The BBC’s iPlayer service is to allow viewers to catch up on every episode of some of their favourite series with the introduction of a new “series stacking” feature set to go live from 13 September 2008.
In a major change to the service viewers will be able to enjoy any episode, after it has first been broadcast, for the duration of the entire series. At present episodes are only available for seven days after transmission.
BBC Vision’s Simon Nelson says the new feature will allow viewers “to join a series half way through following a friend’s recommendation and catch up on all the previous episodes – or watch them all in one go over a weekend.”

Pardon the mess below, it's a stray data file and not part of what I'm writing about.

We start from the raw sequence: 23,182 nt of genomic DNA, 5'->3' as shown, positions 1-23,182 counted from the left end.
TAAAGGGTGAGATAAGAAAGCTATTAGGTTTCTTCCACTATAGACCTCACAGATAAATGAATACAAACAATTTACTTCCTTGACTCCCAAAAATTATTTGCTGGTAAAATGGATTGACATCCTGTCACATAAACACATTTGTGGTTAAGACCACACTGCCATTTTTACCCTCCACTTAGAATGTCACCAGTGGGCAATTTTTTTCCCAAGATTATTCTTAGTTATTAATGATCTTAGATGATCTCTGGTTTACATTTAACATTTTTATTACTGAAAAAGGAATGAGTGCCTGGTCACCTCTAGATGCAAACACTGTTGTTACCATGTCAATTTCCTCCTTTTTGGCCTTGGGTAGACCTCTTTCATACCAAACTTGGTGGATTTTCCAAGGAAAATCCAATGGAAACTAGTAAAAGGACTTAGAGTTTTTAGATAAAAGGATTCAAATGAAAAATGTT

In a move likely to be welcomed by non-Windows users the feature will first be introduced to the online version of the iPlayer. The corporation was criticised by open rights advocates and users or other operating systems for failing to be ‘platform-neutral’ and initially launching the service as a Windows only download-based offering.
In January Liberal Democrat MP John Pugh wrote to BBC Director General Mark Thompson who suggested the decision to favour Microsoft’s operating system was “effectively illegal state aid”. Thompson later used a blog post to defend the decision, claiming “we are aiming to launch a download version of BBC iPlayer for Mac this year.“
Despite the decision to focus on a Windows download version it was the introduction of the browser-based streaming version which made the service a success with BBC bosses admitting “Streams are outnumbering downloads by a factor of eight to one”.